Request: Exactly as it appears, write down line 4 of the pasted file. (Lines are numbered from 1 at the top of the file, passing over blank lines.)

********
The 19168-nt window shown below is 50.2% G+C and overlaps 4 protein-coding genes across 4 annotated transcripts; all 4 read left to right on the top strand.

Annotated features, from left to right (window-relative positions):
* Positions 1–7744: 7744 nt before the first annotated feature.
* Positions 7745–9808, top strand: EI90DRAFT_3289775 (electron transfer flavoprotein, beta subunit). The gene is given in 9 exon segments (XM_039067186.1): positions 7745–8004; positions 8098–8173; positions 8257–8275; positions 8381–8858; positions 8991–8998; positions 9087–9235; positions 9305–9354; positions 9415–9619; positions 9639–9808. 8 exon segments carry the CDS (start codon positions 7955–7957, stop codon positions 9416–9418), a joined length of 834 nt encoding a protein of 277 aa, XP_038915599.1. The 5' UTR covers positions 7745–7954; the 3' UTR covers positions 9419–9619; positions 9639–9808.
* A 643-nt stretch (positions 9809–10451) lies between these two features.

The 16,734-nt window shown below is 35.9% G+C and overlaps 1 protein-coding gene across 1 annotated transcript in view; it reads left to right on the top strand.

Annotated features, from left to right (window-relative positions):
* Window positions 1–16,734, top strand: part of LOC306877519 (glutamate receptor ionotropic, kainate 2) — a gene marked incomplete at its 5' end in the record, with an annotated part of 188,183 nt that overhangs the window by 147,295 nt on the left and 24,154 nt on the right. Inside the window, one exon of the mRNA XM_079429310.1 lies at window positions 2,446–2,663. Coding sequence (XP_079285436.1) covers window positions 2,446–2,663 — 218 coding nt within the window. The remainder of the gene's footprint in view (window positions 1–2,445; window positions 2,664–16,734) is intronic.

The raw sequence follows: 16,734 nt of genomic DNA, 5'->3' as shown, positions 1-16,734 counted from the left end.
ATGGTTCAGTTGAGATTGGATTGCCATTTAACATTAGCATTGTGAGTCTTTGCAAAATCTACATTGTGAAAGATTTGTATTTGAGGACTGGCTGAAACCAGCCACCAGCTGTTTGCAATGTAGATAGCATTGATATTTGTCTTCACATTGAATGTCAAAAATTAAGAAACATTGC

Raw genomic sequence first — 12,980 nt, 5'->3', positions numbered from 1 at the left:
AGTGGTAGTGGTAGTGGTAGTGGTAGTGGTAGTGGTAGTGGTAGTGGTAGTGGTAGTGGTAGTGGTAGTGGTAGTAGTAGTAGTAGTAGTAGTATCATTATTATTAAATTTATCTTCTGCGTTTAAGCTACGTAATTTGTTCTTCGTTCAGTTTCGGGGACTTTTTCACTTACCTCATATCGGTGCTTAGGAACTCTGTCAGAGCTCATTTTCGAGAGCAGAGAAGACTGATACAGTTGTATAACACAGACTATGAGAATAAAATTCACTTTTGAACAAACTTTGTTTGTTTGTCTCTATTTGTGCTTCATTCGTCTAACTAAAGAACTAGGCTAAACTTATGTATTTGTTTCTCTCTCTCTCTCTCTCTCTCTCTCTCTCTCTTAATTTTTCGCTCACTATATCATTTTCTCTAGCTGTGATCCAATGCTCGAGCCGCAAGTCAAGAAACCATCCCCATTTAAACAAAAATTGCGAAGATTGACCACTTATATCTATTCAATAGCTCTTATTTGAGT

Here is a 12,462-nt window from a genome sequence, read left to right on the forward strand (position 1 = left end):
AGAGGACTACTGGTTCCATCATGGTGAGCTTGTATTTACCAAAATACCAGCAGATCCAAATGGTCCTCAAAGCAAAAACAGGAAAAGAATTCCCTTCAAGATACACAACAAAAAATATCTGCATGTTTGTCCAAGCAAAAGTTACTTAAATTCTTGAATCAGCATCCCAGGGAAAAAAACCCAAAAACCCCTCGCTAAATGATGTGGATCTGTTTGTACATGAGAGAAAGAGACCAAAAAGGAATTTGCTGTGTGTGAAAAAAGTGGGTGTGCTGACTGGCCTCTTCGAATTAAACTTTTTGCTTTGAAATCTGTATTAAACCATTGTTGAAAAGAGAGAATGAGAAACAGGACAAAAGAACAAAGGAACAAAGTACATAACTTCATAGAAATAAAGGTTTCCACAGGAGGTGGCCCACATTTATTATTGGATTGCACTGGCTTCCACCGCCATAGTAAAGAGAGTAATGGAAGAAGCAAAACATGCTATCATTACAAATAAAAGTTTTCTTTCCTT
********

* Positions 7745–9808, top strand: EI90DRAFT_3289775 (electron transfer flavoprotein, beta subunit). The gene is given in 9 exon segments (XM_039067186.1): positions 7745–8004; positions 8098–8173; positions 8257–8275; positions 8381–8858; positions 8991–8998; positions 9087–9235; positions 9305–9354; positions 9415–9619; positions 9639–9808. 8 exon segments carry the CDS (start codon positions 7955–7957, stop codon positions 9416–9418), a joined length of 834 nt encoding a protein of 277 aa, XP_038915599.1. The 5' UTR covers positions 7745–7954; the 3' UTR covers positions 9419–9619; positions 9639–9808.